Fed­er­al judges ban Al­ler­gan’s sov­er­eign im­mu­ni­ty scheme in a slap­down that will bol­ster in­ter partes re­view for years to come


Al­ler­gan ex­ecs had thought they had found a clever way to dodge the threat of in­ter partes re­view of the patents for their big block­buster Resta­sis. In the end, they $AGN paid a pret­ty price to bol­ster IPR, shut­ting and lock­ing the door to the path they took — all while stew­ing in some in­tense pub­lic in­dig­na­tion over the ef­fort.

A fed­er­al ap­peals court pub­lished their rul­ing Fri­day, con­clud­ing that the le­gal ar­gu­ment adopt­ed by Al­ler­gan and its al­lies at the St Reg­is Mo­hawk tribe that the tribe’s sov­er­eign im­mu­ni­ty pro­tect­ed it from IPR didn’t ap­ply here. Rather than a pri­vate dis­pute, the three-judge court con­clud­ed, IPR was more of an “agency en­force­ment ac­tion than a civ­il suit brought by a pri­vate par­ty, and we con­clude that trib­al im­mu­ni­ty is not im­pli­cat­ed.”

The lengthy rul­ing spelled out in ex­act­ing de­tail all the ear­li­er le­gal de­ci­sions that in­flu­enced their de­ci­sion, re­viewed My­lan’s as­ser­tion that the tribe was sim­ply rent­ing out their im­mu­ni­ty, and reached a sim­ple bot­tom line that may as well be writ­ten in neon: No phar­ma com­pa­ny can skirt IPR through the trib­al sov­er­eign im­mu­ni­ty scheme.

It was un­like­ly any­body else would give it a try, though.

Brent Saun­ders AP Im­ages

Click on the im­age to see the full-sized ver­sion


The mo­ment Al­ler­gan CEO Brent Saun­ders stepped for­ward as the com­pa­ny’s cham­pi­on for this, com­plain­ing of the dou­ble jeop­ardy pre­sent­ed by IPR on top of a con­ven­tion­al patent chal­lenge af­ter pay­ing the tribe $13.5 mil­lion to take the Resta­sis patents — and then es­sen­tial­ly leas­ing them back for $15 mil­lion a year — they guar­an­teed them­selves a pro­longed pub­lic beat­ing. 

It had every el­e­ment of a clever lawyer’s trick aimed sole­ly at guard­ing the fran­chise’s $1.5 bil­lion in an­nu­al rev­enue. Saun­ders’ de­ci­sion to act as the com­pa­ny’s chief spokesper­son, talk­ing up their role in fun­nel­ing bad­ly need­ed cash to a poor In­di­an tribe, was a dis­as­trous PR move. And it was all so ob­vi­ous. The fact that the Mo­hawk tribe op­er­ates a gam­bling casi­no in up­state New York sim­ply of­fered a bit of col­or no writer could ig­nore.

It all smelled of cyn­i­cism and greed — ex­act­ly what the in­dus­try needs to avoid as it con­fronts a di­rect chal­lenge over pric­ing pow­er. If the in­dus­try wants to jus­ti­fy rel­a­tive­ly high prices for new drugs, then the lead­ers have to show that they can re­lin­quish their ag­ing block­busters in fa­vor of cheap knock­offs. Here, we get an­oth­er ex­am­ple of want­i­ng it both ways.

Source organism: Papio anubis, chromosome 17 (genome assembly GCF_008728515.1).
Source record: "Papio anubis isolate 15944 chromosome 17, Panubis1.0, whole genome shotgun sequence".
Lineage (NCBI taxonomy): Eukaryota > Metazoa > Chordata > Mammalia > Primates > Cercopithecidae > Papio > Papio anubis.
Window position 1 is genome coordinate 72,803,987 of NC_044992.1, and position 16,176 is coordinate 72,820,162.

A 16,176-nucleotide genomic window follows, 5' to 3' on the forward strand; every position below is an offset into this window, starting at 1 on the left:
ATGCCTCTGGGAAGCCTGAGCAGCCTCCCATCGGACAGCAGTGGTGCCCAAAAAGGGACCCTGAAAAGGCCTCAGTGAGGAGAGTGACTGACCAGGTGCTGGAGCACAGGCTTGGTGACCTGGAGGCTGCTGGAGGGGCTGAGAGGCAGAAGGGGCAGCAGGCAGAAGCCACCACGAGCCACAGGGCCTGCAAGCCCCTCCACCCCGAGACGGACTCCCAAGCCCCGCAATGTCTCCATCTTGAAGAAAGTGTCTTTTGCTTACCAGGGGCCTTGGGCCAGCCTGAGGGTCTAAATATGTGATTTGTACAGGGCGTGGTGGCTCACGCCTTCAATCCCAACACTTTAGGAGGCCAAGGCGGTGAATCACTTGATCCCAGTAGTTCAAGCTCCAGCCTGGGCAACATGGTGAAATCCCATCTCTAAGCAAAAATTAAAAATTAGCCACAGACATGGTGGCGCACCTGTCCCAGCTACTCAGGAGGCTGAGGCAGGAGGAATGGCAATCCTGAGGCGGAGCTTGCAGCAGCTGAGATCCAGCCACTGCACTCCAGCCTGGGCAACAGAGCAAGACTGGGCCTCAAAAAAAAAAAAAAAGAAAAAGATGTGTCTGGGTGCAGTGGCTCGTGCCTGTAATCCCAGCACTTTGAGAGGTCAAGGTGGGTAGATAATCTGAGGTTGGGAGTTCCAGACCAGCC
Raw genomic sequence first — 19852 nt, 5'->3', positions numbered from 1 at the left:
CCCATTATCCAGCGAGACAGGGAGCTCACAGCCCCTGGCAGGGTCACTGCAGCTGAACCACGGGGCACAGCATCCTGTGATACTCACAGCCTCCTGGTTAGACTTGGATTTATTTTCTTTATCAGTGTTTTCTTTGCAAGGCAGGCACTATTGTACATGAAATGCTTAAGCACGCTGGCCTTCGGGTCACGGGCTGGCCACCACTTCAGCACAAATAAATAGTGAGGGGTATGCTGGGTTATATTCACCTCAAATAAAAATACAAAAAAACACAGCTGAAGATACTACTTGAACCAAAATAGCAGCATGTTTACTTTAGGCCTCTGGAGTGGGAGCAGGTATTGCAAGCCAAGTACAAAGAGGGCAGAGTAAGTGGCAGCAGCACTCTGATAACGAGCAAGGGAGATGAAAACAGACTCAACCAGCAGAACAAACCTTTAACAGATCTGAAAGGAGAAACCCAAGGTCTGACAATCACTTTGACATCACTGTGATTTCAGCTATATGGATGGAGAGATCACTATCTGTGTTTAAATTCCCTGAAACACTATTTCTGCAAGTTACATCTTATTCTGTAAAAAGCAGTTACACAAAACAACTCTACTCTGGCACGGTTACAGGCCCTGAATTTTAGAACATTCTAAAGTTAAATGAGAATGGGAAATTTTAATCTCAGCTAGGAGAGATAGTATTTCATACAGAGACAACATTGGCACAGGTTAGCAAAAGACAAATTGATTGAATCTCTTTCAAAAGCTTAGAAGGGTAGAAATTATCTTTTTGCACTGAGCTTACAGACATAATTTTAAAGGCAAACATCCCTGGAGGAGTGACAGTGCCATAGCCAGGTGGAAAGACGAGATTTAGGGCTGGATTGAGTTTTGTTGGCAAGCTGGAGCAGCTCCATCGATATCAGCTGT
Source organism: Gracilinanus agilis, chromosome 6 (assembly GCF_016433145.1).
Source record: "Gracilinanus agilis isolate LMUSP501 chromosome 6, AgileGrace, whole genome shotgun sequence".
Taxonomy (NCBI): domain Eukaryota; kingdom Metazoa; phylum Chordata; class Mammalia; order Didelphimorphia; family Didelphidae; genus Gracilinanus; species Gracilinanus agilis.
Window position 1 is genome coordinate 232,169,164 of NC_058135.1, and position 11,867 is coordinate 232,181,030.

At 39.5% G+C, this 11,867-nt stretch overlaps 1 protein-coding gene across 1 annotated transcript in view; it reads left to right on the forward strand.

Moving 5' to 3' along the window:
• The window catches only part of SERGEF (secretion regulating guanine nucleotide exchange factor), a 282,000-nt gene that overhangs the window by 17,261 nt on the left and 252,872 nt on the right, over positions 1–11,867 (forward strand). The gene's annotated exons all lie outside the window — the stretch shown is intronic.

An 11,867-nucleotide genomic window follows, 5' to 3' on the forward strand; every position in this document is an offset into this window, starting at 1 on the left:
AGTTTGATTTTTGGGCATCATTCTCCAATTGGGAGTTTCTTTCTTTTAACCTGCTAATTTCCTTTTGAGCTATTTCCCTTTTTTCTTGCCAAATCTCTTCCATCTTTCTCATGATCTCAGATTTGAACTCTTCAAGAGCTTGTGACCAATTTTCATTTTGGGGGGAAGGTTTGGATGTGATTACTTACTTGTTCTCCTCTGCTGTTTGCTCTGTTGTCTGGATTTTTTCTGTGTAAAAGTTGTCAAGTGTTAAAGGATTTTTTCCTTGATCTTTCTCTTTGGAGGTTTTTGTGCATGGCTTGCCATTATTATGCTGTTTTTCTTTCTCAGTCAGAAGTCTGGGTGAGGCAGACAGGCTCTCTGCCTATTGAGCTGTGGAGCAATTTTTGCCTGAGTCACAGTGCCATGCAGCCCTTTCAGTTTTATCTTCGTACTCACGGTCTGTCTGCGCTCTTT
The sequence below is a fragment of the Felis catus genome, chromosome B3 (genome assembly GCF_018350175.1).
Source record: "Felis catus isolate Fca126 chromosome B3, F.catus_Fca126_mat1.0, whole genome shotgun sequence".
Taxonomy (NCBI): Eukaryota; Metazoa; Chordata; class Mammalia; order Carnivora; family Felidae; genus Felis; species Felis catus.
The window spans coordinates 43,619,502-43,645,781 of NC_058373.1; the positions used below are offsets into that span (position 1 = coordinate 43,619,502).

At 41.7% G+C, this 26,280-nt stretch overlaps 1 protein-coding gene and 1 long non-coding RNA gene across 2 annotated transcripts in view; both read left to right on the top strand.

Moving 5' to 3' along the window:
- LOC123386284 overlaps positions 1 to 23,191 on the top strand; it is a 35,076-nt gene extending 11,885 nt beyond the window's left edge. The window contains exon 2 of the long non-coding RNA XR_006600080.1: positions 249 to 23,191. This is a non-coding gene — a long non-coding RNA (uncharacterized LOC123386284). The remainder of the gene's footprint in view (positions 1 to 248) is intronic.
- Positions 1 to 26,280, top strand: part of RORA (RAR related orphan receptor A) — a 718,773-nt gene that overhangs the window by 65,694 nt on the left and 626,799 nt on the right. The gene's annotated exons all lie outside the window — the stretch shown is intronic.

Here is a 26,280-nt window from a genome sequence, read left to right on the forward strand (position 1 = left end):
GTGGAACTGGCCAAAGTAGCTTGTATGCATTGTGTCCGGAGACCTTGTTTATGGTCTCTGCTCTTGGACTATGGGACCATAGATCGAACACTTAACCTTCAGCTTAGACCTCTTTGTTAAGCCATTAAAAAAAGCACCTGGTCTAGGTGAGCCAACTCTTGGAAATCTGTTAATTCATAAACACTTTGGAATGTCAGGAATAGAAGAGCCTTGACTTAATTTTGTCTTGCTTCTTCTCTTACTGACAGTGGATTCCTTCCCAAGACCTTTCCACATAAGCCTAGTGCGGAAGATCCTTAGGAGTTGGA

Al­ler­gan has now been hand­ed re­peat­ed slap downs over this is­sue, along with the prospect of lengthy and cost­ly lit­i­ga­tion. The Patent Tri­al and Ap­peal Board shrugged off the trib­al claims last Feb­ru­ary. US Dis­trict Judge William Bryson said last fall he had some ma­jor con­cerns about the whole thing. Four gi­ant US re­tail­ers sued Al­ler­gan in May, claim­ing the com­pa­ny’s “an­ti­com­pet­i­tive” le­gal strat­e­gy had pre­vent­ed gener­ic com­pe­ti­tion for the past 4 years al­ready. And Sen­a­tor Claire Mc­Caskill, a De­mo­c­rat from Mis­souri, joined Re­pub­li­cans in brand­ing it all as a sham at­tempt to ex­ploit a le­gal loop­hole.

Al­ler­gan rep­re­sen­ta­tives aren’t com­ment­ing on the rul­ing, pre­fer­ring too late to stay mum about what they call con­tin­u­ing lit­i­ga­tion. But this fight is over, and Al­ler­gan lost. Gener­ic com­pe­ti­tion is like­ly to evis­cer­ate the fran­chise in a mat­ter of months.

Bio­phar­ma com­pa­nies that mar­ket brand­ed drugs hate IPR. But they can thank Al­ler­gan for clar­i­fy­ing its le­gal foun­da­tion in a way that guar­an­tees the re­view process will re­main a pow­er­ful weapon in the hands of gener­ics com­pa­nies.

Hal Barron, GSK

Break­ing the death spi­ral: Hal Bar­ron talks about trans­form­ing the mori­bund R&D cul­ture at GSK in a crit­i­cal year for the late-stage pipeline

Just ahead of GlaxoSmithKline’s Q2 update on Wednesday, science chief Hal Barron is making the rounds to talk up the pharma giant’s late-stage strategy as the top execs continue to woo back a deeply skeptical investor group while pushing through a whole new R&D culture.

And that’s not easy, Barron is quick to note. He told the Financial Times:

I think that culture, to some extent, is as hard, in fact even harder, than doing the science.

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Aca­dia is mak­ing the best of it, but their lat­est PhI­II Nu­plazid study is a bust

Acadia’s late-stage program to widen the commercial prospects for Nuplazid has hit a wall. The biotech reported that their Phase III ENHANCE trial flat failed. And while they $ACAD did their best to cherry pick positive data wherever they can be found, this is a clear setback for the biotech.